OSCON 2006: Day One
The first day of OSCON 2006 was interesting.
The opening keynote from Tim O’Reilly was a bit provocative, but also invigorating. He posited that open source licensing is, essentially, a dead issue. Software licensing is a tool that’s most useful when you’re giving software to someone to use on their own computers. So much of today’s software is web-based that the end user never really installs the application onto their own computer. The finer point is that access to the underlying source code isn’t terribly useful without the (sometimes huge) datasets which that code uses. Having access to Google’s source code, for example, wouldn’t be of much use without the database of web sites. The real issue is open access to data: being able to use new services by importing your existing data, and being able to leave that service later, should it fail to meet your needs, and taking all of your new data with you.
The sessions I’ve attended so far have been: Maximum Netfilter: this was a long presentation, but it had a very useful payout at the end. fwknop takes port-knocking to a new level, using a single packet authentication mechanism that looks really slick. The Atom Publishing Protocol as Universal Web Glue: I’ve been following the slowly developing Atom specification from the sidelines for some time. I prefer Atom feeds when I can get them, and I’ve been eager for a more standardized publishing mechanism to compete with the metaWeblog API (though, to be honest, I’m hard pressed to say why, exactly). Tim Bray gave a great, hands-on introduction to the Atom-based publishing. The Challenge: Digital Media and OSS: John Terpstra, AMD employee and member of the Samba team, led a fascinating evaluation of the history and future of digital media in the open source world. He said up front that he didn’t have any answers, and was more interested in engaging us – the audience – to investigate the assumptions in the status quo, and working together to find ways to promulgate open media in the ways we’ve promulgated open source. Perl Lightning Talks: I attended the first half of this session. Interesting stuff, but not too much for me to really sink my teeth into. How Open Source Projects Survive Poisonous People (And You Can Too): the bulk of this presentation was drawn from experiences in the Subversion development community. It was wonderful. It was a very down-to-earth overview of how to grow and cultivate a robust community that can withstand the attacks of dedicated trolls, and how to intervene when necessary without completely disrupting the overall project. It was the first time I’ve ever seen the word “humility” in a geek talk. Too often geeks focus purely on technical merits, and overlook the softer sides of human interactions. I learned a lot, and I’m hopeful to be able to (some day) apply this stuff to projects in which I might participate.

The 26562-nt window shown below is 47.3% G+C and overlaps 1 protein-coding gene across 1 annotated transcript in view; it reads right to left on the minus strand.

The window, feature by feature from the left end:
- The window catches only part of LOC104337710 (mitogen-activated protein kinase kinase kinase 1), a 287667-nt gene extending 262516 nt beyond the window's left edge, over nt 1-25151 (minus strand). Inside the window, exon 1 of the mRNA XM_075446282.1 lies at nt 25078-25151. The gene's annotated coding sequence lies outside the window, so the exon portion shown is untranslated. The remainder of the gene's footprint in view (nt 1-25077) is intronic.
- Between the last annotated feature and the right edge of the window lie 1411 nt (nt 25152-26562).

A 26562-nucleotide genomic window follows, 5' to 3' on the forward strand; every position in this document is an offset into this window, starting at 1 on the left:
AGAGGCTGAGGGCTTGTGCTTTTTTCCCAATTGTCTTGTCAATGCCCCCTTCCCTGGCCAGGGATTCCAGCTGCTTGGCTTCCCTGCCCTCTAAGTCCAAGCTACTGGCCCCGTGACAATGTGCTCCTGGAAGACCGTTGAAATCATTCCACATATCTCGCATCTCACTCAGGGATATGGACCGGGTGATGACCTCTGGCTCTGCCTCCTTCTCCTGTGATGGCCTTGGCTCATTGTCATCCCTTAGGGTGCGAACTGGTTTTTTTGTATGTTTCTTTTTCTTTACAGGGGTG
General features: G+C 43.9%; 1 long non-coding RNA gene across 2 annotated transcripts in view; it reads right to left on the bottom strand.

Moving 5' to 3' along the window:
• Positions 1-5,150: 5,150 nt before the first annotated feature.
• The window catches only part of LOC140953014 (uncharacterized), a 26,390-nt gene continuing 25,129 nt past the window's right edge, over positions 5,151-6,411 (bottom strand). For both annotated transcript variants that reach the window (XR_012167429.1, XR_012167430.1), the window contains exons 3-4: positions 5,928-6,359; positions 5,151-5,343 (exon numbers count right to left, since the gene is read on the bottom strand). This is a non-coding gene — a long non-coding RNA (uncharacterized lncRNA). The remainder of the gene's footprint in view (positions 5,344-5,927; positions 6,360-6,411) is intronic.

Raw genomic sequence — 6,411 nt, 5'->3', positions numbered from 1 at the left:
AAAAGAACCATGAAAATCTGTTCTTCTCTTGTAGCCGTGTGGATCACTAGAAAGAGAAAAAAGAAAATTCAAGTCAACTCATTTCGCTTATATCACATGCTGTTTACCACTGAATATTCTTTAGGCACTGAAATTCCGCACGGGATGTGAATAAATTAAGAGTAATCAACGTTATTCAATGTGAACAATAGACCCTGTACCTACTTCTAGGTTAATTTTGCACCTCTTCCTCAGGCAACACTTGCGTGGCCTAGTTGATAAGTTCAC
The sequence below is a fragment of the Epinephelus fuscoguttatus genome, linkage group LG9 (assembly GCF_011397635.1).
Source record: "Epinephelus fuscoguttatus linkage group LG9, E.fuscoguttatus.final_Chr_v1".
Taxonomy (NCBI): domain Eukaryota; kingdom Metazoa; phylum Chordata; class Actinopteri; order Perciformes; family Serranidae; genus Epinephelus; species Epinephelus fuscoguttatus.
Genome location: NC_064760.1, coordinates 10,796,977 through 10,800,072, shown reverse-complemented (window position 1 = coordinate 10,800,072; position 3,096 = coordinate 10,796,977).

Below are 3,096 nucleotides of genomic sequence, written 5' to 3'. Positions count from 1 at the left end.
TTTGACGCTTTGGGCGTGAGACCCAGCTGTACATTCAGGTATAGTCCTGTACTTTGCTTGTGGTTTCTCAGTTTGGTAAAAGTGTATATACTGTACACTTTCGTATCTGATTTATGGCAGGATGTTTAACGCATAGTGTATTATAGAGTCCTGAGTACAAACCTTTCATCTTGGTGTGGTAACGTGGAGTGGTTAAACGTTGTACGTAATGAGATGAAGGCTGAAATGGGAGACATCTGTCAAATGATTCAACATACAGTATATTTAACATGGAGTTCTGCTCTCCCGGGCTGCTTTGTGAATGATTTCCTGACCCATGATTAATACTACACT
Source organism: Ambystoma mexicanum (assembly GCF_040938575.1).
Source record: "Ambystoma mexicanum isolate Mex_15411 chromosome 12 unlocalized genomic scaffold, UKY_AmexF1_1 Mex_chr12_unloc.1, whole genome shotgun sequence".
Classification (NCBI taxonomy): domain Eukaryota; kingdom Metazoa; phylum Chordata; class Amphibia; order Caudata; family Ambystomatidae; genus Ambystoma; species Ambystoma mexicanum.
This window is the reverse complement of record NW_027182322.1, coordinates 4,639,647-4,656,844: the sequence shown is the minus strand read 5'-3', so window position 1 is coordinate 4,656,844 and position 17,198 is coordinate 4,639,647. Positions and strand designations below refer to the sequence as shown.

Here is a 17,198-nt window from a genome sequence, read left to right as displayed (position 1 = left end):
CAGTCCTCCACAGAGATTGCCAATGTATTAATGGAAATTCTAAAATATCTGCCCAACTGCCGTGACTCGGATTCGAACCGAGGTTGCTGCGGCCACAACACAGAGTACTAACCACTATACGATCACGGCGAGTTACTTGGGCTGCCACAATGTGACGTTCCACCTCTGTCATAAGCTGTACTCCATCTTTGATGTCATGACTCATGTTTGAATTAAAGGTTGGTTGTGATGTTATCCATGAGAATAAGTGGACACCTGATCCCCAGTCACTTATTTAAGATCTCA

I had lunch with Rich Bowen, Ken Coar, Sam Ruby, and a handful of other members of the Apache Software Foundation. Even though it was a low-key lunch, I still worried that I looked like a starry-eyed fanboy sitting with these luminaries of the open source community!
The exhibit hall was giving out a lot of great swag. I picked up half a dozen tee shirts, a bunch of pens, and some hats. Some of the booths were from companies I’d never heard of before, and it was great to see what some folks are doing in various niches. There were a few content management systems, a wiki company, and a whole bunch of other cool stuff.
For dinner, Rich and wandered off to a Chinese restaurant, ostensibly to obtain fortune cookies. Then we walked to Veritable Quandary for a few drinks, and some pleasant conversation.
It was a great start to the conference, and I’m looking forward to seeing how the rest of the week unfolds.